Death of man on Hamilton mall roof sparks inquest


Published December 13, 2023 at 4:16 pm

Attila Csanyi was found dead on top of Jackson Square in 2020. After years of efforts, the Ontario government has launched an inquest into the systemic failures behind his death.

The death of a man on the roof of a Hamilton mall has sparked an inquest from the Ministry of the Solicitor General.

Attila Csanyi, 28, went missing in 2020. He was found dead on the roof of the Jackson Square mall weeks later on May 2. It took nearly a month to identify the remains as Csanyi.

Shortly after his death, Csanyi’s twin brother Richard and friend and filmmaker Stephen Hosier worked on a documentary about Attila’s death. The film premiered on Oct. 10, World Mental Health Day, and explored Csanyi’s traumatic childhood in foster care, the opioid crisis and struggles with getting mental health support.

In a GoFundMe set up to honour Attila by donating to charity Richard wrote, “It is assumed that ‘drug overdose’ or ‘transient lifestyle’ is the reason he left this world so early. However, that is not the case. There has been a chain of events, neglect, years of pain and suffering and a broken system that was unable to protect Attila that has ultimately released him from this world.”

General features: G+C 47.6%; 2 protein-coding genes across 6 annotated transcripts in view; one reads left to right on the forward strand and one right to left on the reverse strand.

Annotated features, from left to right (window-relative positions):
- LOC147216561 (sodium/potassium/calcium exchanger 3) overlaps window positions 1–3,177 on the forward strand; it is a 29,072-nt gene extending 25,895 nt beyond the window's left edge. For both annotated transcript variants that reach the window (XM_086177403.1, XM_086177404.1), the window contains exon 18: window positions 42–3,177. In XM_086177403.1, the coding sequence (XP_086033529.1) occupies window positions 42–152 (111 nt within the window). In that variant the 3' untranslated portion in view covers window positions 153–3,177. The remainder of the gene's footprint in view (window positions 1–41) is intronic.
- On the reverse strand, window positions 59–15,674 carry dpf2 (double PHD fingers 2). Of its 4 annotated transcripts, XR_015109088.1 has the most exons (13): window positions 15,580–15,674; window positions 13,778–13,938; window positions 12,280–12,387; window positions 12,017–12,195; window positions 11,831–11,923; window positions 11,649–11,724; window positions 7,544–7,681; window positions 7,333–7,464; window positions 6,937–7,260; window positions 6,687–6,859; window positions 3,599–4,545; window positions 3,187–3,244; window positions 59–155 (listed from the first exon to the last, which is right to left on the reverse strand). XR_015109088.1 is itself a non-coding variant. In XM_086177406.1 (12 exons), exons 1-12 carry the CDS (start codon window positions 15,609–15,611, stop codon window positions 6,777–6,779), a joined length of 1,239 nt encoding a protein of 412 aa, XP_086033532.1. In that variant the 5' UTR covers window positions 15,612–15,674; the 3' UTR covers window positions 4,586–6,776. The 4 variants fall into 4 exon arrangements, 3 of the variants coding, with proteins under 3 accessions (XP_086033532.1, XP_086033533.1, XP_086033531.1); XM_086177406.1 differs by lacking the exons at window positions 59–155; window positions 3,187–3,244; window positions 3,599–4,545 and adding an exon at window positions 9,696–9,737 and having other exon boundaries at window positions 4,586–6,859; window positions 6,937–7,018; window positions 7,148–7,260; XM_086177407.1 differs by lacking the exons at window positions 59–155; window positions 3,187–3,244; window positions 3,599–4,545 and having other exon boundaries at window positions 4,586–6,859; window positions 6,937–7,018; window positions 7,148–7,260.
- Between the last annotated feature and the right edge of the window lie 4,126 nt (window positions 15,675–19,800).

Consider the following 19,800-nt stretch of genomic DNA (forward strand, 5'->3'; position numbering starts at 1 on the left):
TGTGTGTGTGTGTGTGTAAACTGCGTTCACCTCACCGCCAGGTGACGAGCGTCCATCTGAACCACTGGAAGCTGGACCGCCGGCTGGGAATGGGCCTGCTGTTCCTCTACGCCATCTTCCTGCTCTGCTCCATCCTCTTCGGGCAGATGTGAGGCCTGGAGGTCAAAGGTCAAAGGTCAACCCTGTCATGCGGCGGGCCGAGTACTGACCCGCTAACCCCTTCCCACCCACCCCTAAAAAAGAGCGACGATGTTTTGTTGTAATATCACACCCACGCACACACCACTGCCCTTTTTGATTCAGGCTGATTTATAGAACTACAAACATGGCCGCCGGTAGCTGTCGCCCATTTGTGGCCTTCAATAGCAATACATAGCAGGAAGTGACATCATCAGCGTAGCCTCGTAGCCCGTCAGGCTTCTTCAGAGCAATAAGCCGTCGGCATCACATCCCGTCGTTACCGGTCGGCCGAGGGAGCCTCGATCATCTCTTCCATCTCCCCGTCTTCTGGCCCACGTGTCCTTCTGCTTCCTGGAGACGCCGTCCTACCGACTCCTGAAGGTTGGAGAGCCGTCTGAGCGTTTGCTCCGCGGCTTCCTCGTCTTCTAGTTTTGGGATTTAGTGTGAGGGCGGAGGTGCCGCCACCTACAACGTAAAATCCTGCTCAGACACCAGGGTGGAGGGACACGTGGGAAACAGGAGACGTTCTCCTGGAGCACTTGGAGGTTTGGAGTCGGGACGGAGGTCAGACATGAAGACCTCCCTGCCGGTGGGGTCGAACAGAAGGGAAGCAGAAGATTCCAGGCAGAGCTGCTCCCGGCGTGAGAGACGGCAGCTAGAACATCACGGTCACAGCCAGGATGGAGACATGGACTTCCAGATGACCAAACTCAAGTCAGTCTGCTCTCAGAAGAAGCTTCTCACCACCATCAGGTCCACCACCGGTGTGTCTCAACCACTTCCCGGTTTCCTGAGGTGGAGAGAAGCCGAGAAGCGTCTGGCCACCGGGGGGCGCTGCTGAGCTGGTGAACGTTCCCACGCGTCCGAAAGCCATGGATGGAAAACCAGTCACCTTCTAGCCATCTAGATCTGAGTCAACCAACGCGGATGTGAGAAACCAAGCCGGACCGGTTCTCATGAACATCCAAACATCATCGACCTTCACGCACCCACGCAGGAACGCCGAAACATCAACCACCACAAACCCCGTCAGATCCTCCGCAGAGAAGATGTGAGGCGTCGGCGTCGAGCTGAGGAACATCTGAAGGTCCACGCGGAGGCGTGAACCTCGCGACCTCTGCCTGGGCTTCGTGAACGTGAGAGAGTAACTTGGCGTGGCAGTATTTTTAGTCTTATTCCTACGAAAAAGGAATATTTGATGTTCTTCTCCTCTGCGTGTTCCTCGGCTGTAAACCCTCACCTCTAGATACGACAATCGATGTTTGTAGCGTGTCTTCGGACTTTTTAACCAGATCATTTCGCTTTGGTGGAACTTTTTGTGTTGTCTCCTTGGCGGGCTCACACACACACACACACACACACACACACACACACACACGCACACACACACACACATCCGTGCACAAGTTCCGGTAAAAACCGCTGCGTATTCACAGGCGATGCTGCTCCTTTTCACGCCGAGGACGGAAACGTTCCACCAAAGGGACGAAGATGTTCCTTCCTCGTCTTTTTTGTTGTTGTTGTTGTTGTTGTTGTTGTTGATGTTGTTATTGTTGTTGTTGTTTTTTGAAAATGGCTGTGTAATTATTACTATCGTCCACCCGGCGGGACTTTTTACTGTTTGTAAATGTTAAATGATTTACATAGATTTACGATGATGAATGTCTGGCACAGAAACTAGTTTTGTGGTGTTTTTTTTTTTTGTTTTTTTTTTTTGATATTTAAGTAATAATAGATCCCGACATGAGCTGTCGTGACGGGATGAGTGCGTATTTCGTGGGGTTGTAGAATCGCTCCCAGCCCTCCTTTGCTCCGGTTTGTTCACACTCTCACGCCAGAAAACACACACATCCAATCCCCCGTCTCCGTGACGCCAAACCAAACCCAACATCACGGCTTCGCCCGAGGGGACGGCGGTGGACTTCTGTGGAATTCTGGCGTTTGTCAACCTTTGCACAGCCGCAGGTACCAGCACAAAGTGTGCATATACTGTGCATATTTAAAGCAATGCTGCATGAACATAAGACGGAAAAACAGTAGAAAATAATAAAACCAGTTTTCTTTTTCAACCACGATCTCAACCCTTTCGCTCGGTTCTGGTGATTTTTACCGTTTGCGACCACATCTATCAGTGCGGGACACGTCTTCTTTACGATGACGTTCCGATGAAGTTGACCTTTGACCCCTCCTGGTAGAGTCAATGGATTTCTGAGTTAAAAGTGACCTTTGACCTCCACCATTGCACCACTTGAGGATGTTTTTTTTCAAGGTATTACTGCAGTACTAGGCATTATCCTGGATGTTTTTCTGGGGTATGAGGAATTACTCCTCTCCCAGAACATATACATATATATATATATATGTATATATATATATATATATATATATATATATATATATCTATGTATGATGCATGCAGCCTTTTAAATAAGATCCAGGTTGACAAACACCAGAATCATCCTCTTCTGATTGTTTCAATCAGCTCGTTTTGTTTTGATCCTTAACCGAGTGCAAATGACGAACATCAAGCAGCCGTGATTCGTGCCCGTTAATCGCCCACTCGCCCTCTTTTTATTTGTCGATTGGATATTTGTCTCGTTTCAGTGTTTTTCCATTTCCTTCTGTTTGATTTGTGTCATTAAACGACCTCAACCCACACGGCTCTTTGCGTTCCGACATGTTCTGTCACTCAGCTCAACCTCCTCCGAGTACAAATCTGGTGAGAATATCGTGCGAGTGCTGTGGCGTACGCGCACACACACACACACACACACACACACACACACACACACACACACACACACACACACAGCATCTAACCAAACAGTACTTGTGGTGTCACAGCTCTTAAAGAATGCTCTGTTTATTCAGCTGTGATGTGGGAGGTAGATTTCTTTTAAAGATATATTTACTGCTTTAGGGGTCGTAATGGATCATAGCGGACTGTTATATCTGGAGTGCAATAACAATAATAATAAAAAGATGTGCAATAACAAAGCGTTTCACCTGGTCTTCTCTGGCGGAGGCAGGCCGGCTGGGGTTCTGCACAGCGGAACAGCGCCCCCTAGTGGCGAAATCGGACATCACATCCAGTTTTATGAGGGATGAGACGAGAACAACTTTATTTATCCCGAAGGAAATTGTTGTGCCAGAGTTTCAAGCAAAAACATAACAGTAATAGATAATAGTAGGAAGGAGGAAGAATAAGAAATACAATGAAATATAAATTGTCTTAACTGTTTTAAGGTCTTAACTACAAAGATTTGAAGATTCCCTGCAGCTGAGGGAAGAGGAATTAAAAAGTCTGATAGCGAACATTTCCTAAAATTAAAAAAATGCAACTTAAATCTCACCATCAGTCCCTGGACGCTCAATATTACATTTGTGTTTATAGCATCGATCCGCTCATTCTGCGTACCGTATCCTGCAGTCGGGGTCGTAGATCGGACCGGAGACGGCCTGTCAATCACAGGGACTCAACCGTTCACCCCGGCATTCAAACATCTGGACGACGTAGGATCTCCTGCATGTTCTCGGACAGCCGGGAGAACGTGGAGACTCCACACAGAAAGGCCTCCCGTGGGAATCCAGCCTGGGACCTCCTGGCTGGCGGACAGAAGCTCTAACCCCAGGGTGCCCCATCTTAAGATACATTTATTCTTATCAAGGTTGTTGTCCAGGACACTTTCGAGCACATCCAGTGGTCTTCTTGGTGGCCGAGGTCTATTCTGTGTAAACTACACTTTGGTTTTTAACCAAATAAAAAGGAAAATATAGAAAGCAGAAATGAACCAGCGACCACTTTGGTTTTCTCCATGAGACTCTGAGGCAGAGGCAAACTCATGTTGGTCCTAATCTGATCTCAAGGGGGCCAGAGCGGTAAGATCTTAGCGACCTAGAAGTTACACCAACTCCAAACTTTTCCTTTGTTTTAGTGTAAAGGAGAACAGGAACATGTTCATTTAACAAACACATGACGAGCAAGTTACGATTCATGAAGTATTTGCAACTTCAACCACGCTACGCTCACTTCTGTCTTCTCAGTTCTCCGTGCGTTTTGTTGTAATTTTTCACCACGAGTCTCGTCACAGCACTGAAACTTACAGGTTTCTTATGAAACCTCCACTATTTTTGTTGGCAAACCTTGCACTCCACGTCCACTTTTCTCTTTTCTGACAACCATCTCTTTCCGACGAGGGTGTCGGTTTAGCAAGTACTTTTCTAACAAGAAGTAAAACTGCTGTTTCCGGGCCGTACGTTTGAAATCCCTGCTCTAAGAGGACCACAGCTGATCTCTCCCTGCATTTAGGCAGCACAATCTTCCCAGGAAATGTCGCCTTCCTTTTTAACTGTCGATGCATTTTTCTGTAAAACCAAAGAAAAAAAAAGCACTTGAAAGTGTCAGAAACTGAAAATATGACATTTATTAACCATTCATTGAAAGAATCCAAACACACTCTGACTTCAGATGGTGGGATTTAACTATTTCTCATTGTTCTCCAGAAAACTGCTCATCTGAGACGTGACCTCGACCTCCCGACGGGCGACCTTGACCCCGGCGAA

Richard had worked hard to get Attila help as his brother’s mental health fell apart, finally getting Attila a schizophrenia diagnosis. However, even with the diagnosis, Richard struggled to get Attila housing. The documentary Attila opened to rave reviews for its human, touching, examination of the systemic failures that led to Attila’s death.

According to the GoFundMe, Attila lost his home at Sampaguita Lodge, a residential care facility at 265 Bay St. “There is a direct correlation between having a place to call home and mental health and without the resources he once had available to him his life was spiralling out of control, during a pandemic when help was already scarce.”

After the film’s release, Richard wrote on Twitter, “It is dangerous when we learn to accept homelessness, addiction and mental health as a problem that cannot be solved. People are dying every day and families are broken. If we don’t ask why, nothing is ever going to change.”

“It is too late for Attila. I lost the best part of me when he died. But I still have hope that through this film his legacy will live on,” he continued, “A legacy of a child that put himself in harm’s way to protect me in foster care, a legacy of a teenage baseball phenom on the mound and the legacy of a man hopelessly living on the streets with schizophrenia waiting to be saved.

Two months after the Attila premiere, the Ontario government announced an inquest into the circumstances of his death. After the inquest, the jury may recommend how to make the changes needed to save others from meeting Attila’s fate.

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